duple vs. triple

This past week I’ve been exploring the use of a technique that I’ve kind of developed on my own.  I call it the “two-against-three” practice technique.  What I’ve been experimenting with is if playing duples against triplet rhythms actually makes your duples more even (and visa versa).  In the past, I’ve used this on an excerpt that’s an old favorite of mine (NOT, lol!), the first movement of Beethoven 6:

I set the metronome at around quarter = 80 (no faster, but you can certainly go slower!) and set the subdivision on the metronome to duple eighths.  I ended up practicing it this way kind of by accident – I tended to rush the 16ths in the first three bars, so I would put my metronome on the duple subdivision to make sure I was getting it exactly right…and out of laziness I would go on to the rest of the excerpt with the same duple subdivision.  I ended up discovering that I started to play the triplets more evenly!  So I began to intentionally practice the triplets in this manner.  Basically, I think the reason for this is that because your brain is fighting the sound of the duple, it has to think really hard about playing the triples – in turn they are extremely accurate.  Plus, I think it makes practicing excerpts more fun!  I would say challenging, but we all know that excerpts are super challenging because they have to be super super perfect!

For awhile, I only used this technique for that particular excerpt, but recently I’ve wondered if this can be applied to others.  Right now I’m working on a few excerpts for the Youtube Symphony audition – Mozart, Beethoven 8, Mendelssohn scherzo, and RK Capriccio Espagnol.  I haven’t practiced any of them for several months so I thought it may be a good time to see if this technique of practice really helps. For each excerpt I’m setting the metronome subdivision on the opposite rhythm (e.g. Mozart – triplets, Scherzo – duples, etc.)  So far, it seems to be working fairly well – I am actually catching myself rushing here and there when I’m using the two against three method, where I don’t think I would have notice before, especially in the Capriccio.  And each excerpt seems to be getting more rhythmically grounded!

I’ve actually taken this a step further with the Mendelssohn Scherzo excerpt – I’ve been practicing it in 2/8 time.  Huh?  You can stop scratching your head now.  I’ll explain…basically, instead of thinking of the excerpt being written like this:

I think of it being written like this:

Hold on, I’ll let you clean up from your brain exploding…  You’re right, its totally weird at first – its like running backwards, but once you get the hang of it, its fairly easy.  (I always have to make sure I play it in 3/8 afterwards in order to “cleanse my pallate” – it feels pretty odd to leave the excerpt in 2/8 time).  Going back and forth from thinking in 2/8 to thinking in 3/8 is a little tricky too!  If you’re like me, the first 16th of the measure is always difficult to place exactly in time, and this is a way to fix that problem.  I always rush it, or its late.  Its never just right!  But for some reason, placing the emphasis on different notes in the measure helps with evenness…not sure why, but it seems to work for me!  I could go on and on and on about changing rhythms for practice purposes…but I think I’ll reserve elaborating on that topic for another day.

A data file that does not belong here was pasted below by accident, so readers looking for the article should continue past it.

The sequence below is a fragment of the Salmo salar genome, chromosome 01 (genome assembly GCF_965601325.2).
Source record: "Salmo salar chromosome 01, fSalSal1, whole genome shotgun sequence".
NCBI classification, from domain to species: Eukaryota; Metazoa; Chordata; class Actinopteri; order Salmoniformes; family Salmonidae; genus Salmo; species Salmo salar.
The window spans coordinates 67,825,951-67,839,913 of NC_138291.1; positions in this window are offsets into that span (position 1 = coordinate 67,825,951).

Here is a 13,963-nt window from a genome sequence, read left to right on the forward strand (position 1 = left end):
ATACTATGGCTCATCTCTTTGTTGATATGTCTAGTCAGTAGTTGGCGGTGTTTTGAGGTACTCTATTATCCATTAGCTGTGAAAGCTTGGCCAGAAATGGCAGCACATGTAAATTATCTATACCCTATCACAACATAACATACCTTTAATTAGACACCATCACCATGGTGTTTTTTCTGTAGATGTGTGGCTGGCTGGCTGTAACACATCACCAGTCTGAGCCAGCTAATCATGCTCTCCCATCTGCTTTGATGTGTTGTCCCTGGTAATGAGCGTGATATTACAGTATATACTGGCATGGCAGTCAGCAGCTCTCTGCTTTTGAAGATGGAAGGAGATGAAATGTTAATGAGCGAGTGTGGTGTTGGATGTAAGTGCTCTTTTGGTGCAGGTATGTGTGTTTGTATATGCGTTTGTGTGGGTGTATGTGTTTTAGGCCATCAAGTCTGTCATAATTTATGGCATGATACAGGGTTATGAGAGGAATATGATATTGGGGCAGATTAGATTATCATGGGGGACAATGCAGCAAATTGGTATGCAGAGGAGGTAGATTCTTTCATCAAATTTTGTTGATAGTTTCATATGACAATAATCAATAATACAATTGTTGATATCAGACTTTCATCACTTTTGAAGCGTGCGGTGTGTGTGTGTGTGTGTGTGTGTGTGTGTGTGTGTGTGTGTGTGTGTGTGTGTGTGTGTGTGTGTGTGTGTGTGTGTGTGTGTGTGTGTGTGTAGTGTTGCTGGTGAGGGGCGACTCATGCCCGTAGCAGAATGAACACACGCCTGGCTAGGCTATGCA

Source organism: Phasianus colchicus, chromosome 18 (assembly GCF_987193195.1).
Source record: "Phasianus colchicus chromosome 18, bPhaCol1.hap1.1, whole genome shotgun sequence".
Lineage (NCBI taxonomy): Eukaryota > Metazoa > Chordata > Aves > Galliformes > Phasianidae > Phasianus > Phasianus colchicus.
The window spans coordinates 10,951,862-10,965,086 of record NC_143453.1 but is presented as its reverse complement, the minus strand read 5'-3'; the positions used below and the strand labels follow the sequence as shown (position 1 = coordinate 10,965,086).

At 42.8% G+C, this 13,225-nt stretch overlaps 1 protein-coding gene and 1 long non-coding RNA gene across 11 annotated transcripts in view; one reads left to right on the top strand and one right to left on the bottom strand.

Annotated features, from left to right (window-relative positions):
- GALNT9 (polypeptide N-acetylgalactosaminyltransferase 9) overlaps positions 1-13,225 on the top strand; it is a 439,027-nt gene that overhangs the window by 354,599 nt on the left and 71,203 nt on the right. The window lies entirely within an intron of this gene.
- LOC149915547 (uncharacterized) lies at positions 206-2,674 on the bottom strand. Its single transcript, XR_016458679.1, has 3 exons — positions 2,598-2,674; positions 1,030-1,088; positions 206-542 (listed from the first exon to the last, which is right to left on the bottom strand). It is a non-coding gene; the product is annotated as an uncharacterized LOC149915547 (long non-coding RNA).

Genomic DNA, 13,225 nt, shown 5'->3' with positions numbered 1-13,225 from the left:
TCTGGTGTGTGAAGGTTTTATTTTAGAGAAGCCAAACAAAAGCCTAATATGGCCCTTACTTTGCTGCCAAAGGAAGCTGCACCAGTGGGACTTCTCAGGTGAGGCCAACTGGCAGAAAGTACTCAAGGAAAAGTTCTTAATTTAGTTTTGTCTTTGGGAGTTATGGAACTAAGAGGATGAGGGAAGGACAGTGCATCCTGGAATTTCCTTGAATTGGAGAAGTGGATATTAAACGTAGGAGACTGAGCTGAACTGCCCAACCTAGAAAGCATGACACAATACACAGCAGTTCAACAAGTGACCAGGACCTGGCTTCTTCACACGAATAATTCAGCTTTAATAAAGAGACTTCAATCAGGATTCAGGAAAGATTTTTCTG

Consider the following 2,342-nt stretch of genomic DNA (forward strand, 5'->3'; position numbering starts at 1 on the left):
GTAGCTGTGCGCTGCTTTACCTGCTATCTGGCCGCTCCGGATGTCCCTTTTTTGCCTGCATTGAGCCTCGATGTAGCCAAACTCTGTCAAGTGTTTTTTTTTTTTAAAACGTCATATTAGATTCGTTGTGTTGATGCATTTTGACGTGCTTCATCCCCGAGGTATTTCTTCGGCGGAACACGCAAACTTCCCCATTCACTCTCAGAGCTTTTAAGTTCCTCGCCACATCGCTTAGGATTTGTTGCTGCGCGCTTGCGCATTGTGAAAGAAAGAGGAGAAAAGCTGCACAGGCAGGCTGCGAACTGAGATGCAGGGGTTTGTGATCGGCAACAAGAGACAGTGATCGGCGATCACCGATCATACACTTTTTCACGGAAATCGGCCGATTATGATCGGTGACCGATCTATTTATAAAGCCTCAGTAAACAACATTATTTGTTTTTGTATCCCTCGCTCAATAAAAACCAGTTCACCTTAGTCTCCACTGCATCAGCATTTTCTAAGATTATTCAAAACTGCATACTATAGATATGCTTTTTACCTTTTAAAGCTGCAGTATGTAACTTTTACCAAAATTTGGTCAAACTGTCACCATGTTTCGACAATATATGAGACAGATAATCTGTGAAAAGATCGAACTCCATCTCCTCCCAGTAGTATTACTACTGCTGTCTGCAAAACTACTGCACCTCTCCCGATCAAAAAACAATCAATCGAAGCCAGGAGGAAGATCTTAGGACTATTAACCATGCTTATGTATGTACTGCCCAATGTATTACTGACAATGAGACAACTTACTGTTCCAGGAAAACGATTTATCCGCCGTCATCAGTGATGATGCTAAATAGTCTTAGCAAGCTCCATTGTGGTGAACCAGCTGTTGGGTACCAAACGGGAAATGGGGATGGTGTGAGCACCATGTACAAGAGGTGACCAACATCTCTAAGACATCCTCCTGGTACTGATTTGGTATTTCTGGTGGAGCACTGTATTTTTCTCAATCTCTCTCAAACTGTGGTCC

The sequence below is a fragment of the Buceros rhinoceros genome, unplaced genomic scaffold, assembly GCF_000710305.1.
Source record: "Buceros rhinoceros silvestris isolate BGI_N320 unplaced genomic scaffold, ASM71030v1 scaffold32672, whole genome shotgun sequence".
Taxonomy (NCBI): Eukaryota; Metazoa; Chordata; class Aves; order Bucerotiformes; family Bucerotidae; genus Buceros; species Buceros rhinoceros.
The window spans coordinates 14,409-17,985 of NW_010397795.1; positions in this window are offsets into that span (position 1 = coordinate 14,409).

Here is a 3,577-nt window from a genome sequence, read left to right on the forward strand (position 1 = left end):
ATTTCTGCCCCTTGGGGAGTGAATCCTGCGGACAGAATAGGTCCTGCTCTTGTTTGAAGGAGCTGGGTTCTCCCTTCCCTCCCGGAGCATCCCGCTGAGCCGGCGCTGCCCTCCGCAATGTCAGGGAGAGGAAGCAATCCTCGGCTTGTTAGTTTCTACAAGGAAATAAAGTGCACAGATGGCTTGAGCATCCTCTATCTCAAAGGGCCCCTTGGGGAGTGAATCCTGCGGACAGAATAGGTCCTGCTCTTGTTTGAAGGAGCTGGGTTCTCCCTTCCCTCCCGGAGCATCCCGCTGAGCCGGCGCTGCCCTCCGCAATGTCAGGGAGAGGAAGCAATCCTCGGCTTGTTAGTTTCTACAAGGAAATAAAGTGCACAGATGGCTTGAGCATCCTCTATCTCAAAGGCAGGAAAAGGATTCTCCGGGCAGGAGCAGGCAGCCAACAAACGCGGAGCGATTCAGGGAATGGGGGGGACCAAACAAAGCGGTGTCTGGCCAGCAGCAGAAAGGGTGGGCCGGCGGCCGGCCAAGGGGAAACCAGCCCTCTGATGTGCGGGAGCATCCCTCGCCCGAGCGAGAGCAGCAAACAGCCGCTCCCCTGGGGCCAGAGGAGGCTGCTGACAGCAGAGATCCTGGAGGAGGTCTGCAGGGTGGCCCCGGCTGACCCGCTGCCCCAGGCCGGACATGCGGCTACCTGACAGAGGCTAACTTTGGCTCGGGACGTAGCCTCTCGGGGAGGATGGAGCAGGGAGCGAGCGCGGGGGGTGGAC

Of course, the two against three method doesn’t work with all types of music.  For example, I attempted to practice the Eb excerpt of Berlioz’s Symphonie Fantastique in this way, and it was a fail.  Since the excerpt is composed of mostly “long-short-long-short” rhythms, putting a duple rhythm within that just muddies things up and it gets too confusing.  After just one try, I knew this wasn’t going to work for this particular excerpt and I didn’t want to try to force it.  This technique should never be forced!  It will either click in your head or it won’t.

Lastly, I really should mention that this is intended for people who have mastered the two against three rhythmic conundrum.  If you aren’t very good at two against three, you will quickly get frustrated with this particular technique and want to throw your clarinet out the window.  Trust me, I’ve tried (and failed) to teach this technique to students who haven’t mastered it.  Its a bad idea – we’re talking about “deer in headlights” looks all around.

So how do you “master” the two against three rhythm?  Look no further than Dr. Lawson’s (from CSU) scrubber (left).  Set your met to 60 and practice your scales.  I still do this exercise as part of my warm up – but I articulate all notes and use it as articulation and rhythm practice (two birds with one stone, yes).  But it is just as rhythmically effective to slur, and make sure to repeat each one at least three times.  And to throw another wrench in the mix – practice it by note, not by the pattern; which means do all the patterns on each note before moving on the the next note.  This forces you to switch your brain quickly between twos and threes (in this context, 3s, 5s, 7s, and 9s are considered “threes”, and the rest considered “twos”).  This is a great way to practice your awkward 5s and 7s also!

Hope you enjoyed my little post about my newly discovered practice technique.  I challenge you to give it a try it if you can!

Happy practicing!!

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